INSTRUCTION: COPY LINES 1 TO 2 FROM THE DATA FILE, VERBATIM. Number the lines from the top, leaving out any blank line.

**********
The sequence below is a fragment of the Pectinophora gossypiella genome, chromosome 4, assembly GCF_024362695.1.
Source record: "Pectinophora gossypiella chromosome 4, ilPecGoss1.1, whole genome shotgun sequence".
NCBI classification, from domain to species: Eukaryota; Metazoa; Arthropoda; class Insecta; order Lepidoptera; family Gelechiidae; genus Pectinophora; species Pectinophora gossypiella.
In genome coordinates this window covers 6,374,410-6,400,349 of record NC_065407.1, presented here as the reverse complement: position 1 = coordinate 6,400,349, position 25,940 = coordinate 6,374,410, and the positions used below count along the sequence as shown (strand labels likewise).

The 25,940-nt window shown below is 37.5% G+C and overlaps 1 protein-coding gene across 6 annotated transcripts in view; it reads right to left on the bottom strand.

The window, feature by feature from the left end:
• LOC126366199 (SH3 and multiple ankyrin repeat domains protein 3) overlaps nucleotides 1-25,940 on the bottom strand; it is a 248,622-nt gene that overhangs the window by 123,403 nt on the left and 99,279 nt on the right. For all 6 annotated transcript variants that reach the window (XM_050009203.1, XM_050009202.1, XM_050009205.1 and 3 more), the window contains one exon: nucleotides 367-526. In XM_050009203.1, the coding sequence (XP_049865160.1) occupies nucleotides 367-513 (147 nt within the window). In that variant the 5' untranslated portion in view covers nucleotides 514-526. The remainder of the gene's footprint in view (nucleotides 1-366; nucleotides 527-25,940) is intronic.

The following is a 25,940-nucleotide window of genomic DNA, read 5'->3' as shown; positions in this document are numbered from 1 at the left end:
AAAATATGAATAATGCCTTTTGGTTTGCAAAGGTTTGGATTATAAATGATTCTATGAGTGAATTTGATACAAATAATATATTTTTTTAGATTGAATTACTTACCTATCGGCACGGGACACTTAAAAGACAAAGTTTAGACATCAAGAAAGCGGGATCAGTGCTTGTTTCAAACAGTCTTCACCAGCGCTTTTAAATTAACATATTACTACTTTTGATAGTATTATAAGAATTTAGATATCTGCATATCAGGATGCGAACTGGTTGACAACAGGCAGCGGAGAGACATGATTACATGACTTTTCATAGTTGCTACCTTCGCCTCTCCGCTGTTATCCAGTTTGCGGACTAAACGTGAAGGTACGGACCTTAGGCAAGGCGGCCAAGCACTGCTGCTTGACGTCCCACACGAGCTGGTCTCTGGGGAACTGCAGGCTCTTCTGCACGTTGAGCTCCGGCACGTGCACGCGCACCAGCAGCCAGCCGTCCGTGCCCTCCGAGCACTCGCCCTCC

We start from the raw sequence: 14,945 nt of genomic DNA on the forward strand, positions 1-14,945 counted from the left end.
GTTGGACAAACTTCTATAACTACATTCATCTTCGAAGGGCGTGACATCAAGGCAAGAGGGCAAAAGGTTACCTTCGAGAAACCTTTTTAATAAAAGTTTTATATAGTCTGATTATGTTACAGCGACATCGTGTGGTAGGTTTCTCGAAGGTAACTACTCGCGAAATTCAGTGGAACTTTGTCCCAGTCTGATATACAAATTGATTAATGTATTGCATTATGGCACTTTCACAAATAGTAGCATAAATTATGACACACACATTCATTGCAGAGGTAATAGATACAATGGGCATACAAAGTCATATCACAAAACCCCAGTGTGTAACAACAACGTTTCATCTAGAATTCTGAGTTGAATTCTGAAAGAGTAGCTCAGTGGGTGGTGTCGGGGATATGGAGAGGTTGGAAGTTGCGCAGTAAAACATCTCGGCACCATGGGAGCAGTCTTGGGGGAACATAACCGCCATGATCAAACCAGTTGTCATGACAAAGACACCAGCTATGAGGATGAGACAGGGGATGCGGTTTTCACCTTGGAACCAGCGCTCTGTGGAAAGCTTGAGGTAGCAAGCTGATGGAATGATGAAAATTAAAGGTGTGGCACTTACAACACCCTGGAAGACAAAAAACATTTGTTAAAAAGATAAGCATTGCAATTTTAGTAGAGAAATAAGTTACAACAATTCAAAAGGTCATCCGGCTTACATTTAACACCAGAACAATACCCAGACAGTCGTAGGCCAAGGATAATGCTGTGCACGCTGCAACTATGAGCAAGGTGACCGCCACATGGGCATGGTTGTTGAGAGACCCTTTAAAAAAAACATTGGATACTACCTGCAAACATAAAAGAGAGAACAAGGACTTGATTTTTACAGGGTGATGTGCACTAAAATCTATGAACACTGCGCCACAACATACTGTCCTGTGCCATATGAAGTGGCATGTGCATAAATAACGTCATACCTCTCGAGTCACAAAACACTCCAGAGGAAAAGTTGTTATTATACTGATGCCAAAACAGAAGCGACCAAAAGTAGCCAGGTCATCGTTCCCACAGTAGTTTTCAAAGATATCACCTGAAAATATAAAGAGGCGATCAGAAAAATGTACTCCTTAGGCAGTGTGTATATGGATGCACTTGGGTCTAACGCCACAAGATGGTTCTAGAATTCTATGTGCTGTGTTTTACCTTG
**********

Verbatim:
The sequence below is a fragment of the Pectinophora gossypiella genome, chromosome 4, assembly GCF_024362695.1.
Source record: "Pectinophora gossypiella chromosome 4, ilPecGoss1.1, whole genome shotgun sequence".